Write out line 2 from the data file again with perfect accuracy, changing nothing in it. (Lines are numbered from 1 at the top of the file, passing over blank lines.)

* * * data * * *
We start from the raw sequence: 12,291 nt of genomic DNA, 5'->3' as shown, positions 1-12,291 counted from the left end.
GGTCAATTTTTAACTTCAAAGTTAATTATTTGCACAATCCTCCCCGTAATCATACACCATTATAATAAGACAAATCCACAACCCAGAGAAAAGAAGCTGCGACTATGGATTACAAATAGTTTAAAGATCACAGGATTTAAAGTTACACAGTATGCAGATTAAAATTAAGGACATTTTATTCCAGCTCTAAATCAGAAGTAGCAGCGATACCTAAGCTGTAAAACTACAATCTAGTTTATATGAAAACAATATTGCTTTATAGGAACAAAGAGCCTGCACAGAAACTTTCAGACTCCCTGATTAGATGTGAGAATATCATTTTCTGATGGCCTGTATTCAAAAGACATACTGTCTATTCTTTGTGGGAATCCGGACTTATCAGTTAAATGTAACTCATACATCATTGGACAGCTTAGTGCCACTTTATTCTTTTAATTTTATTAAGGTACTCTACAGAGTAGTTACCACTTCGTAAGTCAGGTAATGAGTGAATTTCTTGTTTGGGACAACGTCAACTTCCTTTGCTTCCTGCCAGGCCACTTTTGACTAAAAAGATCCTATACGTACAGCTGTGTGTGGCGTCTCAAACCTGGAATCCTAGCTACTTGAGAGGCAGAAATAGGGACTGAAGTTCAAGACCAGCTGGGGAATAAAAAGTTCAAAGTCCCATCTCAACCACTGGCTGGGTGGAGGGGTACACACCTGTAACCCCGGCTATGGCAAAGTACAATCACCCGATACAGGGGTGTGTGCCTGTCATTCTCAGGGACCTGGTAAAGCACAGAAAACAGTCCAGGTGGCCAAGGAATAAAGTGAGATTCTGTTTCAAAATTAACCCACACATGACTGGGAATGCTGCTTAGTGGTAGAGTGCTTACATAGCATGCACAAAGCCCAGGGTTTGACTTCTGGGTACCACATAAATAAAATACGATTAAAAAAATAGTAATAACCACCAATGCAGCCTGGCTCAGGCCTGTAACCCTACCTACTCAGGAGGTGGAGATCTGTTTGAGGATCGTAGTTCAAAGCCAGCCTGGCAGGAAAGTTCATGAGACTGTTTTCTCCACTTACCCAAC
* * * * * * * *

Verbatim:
GGTCAATTTTTAACTTCAAAGTTAATTATTTGCACAATCCTCCCCGTAATCATACACCATTATAATAAGACAAATCCACAACCCAGAGAAAAGAAGCTGCGACTATGGATTACAAATAGTTTAAAGATCACAGGATTTAAAGTTACACAGTATGCAGATTAAAATTAAGGACATTTTATTCCAGCTCTAAATCAGAAGTAGCAGCGATACCTAAGCTGTAAAACTACAATCTAGTTTATATGAAAACAATATTGCTTTATAGGAACAAAGAGCCTGCACAGAAACTTTCAGACTCCCTGATTAGATGTGAGAATATCATTTTCTGATGGCCTGTATTCAAAAGACATACTGTCTATTCTTTGTGGGAATCCGGACTTATCAGTTAAATGTAACTCATACATCATTGGACAGCTTAGTGCCACTTTATTCTTTTAATTTTATTAAGGTACTCTACAGAGTAGTTACCACTTCGTAAGTCAGGTAATGAGTGAATTTCTTGTTTGGGACAACGTCAACTTCCTTTGCTTCCTGCCAGGCCACTTTTGACTAAAAAGATCCTATACGTACAGCTGTGTGTGGCGTCTCAAACCTGGAATCCTAGCTACTTGAGAGGCAGAAATAGGGACTGAAGTTCAAGACCAGCTGGGGAATAAAAAGTTCAAAGTCCCATCTCAACCACTGGCTGGGTGGAGGGGTACACACCTGTAACCCCGGCTATGGCAAAGTACAATCACCCGATACAGGGGTGTGTGCCTGTCATTCTCAGGGACCTGGTAAAGCACAGAAAACAGTCCAGGTGGCCAAGGAATAAAGTGAGATTCTGTTTCAAAATTAACCCACACATGACTGGGAATGCTGCTTAGTGGTAGAGTGCTTACATAGCATGCACAAAGCCCAGGGTTTGACTTCTGGGTACCACATAAATAAAATACGATTAAAAAAATAGTAATAACCACCAATGCAGCCTGGCTCAGGCCTGTAACCCTACCTACTCAGGAGGTGGAGATCTGTTTGAGGATCGTAGTTCAAAGCCAGCCTGGCAGGAAAGTTCATGAGACTGTTTTCTCCACTTACCCAAC